Illinois dangles up to $40K in student debt relief

This is a road sign that says, the people of Illinois welcome you.
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Illinois recently launched a $25 million mortgage program that provides borrowers with up to $40,000 to pay off their student loans.

A participant in the SmartBuy program also gets a 30-year fixed-rate home loan — to take advantage of today’s historically low interest rates — plus $5,000, 0% loan that can be used toward a down payment or closing costs.

The student loan component will pay off up to $40,000 in student debt, or a student loan balance equal to 15% of the home’s purchase price — whichever is lower.

The Illinois program requires you to live in the house, which must be your primary residence, for at least three years; otherwise, you may have to pay back some of the assistance. There's also a cap on household income and a maximum limit on the purchase price of the home.

Borrowers also must be able to pay off their full student loan balance. If the $40,000 is not enough to wipe out your entire college debt, you must cover the balance yourself. Partial payoffs are not allowed.

And, to sign up you must have a credit score of at least 640. If you’re not sure where your credit score stands, it’s very easy today to check it for free.

What other states are offering

mini graduation cap on US money -- education costs
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Maryland also has a SmartBuy program allowing residents to purchase a home while paying off student debt.

The state provides up to 15% of a home’s purchase price so a borrower can pay off outstanding student debt, with a maximum payoff of $30,000.

The full student debt must be paid off at the time of the home purchase, and homebuyers must meet eligibility requirements.

Other statewide programs that are not related to mortgages extend student debt assistance to residents if they work in certain professions or live in specific areas.

  • Kansas offers student loan repayments of up to $15,000 to residents of the state's rural counties.
  • Texas has multiple programs for student loan borrowers in specific professions, including educators. Teachers who work in certain areas are eligible for up to $2,500 in loan repayment assistance for up to five years.
  • In Iowa, teachers and health care workers in rural, high-need areas can take advantage of several programs that help with student loan debt. Doctors who practice in rural sections of the state, for example, can qualify for up to $40,000 in annual loan repayment assistance for up to five years.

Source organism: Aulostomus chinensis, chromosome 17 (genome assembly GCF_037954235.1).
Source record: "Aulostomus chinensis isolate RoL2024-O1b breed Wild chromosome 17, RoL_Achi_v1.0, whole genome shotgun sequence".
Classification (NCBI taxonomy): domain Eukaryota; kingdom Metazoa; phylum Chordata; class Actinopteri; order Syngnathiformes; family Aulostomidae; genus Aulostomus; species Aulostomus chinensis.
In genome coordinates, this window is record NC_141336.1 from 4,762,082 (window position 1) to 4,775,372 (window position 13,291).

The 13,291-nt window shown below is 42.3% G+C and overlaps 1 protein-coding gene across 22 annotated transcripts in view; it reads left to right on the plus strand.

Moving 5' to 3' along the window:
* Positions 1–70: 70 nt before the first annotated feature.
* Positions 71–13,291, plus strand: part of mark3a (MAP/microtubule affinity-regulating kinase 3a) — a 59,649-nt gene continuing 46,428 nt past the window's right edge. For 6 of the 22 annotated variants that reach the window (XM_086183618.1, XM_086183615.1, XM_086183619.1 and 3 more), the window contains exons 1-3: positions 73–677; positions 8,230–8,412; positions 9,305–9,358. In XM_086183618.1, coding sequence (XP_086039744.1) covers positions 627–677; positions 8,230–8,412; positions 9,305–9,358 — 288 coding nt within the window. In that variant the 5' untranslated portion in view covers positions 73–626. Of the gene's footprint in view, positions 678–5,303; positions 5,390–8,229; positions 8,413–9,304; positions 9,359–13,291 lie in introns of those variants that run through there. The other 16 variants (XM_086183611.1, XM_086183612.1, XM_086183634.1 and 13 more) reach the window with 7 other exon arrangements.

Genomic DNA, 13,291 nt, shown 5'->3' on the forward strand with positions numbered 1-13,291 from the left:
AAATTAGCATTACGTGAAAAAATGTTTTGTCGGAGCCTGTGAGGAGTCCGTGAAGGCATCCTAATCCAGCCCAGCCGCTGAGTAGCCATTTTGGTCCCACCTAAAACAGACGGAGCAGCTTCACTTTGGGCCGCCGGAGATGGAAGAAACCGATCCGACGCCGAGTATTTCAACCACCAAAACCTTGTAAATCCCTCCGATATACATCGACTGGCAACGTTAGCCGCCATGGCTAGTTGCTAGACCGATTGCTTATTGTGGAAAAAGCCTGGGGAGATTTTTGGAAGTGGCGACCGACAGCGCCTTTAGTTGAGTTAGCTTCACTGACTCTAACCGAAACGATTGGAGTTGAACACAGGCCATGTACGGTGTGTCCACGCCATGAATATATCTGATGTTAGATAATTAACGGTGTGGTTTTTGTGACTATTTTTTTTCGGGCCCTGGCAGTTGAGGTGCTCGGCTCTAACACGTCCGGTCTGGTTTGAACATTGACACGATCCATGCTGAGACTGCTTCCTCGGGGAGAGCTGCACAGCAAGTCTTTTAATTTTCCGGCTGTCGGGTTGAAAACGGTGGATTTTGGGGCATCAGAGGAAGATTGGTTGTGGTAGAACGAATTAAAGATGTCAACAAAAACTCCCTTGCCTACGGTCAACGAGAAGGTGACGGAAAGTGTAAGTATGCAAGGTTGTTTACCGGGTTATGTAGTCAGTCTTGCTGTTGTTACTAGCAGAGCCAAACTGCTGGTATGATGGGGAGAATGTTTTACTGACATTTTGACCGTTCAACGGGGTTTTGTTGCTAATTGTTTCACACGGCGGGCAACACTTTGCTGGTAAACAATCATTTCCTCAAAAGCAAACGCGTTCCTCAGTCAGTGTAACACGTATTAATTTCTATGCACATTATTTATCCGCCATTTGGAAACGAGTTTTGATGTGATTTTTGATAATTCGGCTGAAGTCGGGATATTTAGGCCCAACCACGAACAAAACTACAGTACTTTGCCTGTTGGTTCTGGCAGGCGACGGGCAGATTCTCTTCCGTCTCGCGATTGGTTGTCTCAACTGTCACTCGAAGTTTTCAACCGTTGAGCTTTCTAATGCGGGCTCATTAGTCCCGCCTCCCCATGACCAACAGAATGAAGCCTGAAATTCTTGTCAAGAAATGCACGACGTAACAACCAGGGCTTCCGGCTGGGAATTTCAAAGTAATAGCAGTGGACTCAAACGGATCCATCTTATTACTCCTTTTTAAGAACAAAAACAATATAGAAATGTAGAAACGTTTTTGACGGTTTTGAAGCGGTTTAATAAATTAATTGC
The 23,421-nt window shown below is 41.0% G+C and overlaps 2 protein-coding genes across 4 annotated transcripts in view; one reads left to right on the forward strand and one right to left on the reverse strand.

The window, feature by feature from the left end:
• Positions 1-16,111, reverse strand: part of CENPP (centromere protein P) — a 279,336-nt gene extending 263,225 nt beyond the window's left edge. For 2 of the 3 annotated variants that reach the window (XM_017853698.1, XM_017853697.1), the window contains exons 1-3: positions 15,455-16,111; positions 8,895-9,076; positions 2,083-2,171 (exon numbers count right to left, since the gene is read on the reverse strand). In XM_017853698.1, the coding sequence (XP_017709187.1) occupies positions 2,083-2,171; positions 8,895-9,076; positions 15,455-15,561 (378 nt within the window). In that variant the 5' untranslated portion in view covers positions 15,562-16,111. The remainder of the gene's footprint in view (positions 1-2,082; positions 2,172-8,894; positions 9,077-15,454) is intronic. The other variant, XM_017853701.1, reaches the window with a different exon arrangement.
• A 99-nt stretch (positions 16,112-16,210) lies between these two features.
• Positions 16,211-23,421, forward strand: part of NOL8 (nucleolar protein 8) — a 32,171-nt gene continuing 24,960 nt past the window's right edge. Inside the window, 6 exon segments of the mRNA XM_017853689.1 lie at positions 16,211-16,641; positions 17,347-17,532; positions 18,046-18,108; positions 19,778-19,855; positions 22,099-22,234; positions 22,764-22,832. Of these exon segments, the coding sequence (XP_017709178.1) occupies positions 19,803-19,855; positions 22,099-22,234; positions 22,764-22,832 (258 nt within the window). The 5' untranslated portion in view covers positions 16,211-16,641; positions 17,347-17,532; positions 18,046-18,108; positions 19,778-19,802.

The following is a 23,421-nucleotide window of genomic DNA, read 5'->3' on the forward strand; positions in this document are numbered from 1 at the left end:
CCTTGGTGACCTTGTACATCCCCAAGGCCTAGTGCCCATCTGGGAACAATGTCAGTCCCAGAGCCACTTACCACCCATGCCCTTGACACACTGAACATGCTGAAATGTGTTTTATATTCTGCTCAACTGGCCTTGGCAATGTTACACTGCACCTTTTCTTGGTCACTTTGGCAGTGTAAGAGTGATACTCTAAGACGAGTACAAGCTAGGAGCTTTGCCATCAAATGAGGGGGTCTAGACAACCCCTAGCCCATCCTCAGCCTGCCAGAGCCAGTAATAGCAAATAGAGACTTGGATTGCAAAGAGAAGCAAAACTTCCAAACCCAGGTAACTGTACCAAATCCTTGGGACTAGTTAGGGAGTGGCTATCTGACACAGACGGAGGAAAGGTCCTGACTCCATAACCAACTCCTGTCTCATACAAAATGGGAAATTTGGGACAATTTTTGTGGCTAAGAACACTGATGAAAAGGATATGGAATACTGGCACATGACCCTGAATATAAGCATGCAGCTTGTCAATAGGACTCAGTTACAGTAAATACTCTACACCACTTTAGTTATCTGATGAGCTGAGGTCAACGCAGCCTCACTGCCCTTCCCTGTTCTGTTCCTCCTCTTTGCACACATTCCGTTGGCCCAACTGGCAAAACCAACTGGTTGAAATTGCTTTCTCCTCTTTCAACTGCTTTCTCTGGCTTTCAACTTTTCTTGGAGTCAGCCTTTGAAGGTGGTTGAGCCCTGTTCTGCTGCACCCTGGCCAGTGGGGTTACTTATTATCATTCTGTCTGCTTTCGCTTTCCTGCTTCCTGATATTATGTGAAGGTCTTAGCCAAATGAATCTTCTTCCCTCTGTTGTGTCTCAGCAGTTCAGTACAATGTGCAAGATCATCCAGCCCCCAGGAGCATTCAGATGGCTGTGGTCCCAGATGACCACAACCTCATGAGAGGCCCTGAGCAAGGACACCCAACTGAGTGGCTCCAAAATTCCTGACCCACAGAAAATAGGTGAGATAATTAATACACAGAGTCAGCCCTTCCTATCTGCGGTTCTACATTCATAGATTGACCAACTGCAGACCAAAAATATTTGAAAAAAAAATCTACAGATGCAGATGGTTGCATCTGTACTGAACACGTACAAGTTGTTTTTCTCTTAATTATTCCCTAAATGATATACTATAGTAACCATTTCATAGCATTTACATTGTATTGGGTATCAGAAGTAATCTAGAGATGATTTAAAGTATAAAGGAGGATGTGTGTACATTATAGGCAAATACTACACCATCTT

What if you don't qualify — and need student debt relief?

Upset african american female sitting at kitchen table with laptop, dealing with financial stress and pressure because of mortgage debt, worrying a lot or feeling anxious over money
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Americans owe over $1.7 trillion of student loan debt, up nearly 30% from 2015, according to the Federal Reserve. If you’re one of the millions saddled with some of that debt, but you're not eligible for one of the state programs, you have other options.

First, you’ll want to look into refinancing your student loan into a lower rate. Student loan refi rates have been hitting all-time lows. Since the government doesn’t offer refinancing, a refi of a federal student loan would mean replacing it with a cheaper loan from a private lender.

If a refinance wouldn’t work for you but student loan payments are crushing your budget, look for ways to ease some of that pressure. Try reducing your car insurance premiums by shopping around for a better deal when your policy comes up for renewal. Studies have shown you might easily save hundreds per year.

Or, you might earn some returns from the record-shattering stock market — by using a popular app that helps you invest your “spare change”.

About the Author

Nancy Sarnoff

Nancy Sarnoff

Freelance Contributor

Nancy Sarnoff is a freelance contributor with MoneyWise. Previously, she covered commercial and residential real estate for the Houston Chronicle where she also hosted Looped In, a podcast about the region’s growth, development and economy. Her work has been recognized by the National Association of Real Estate Editors and the Society of American Business Editors and Writers.

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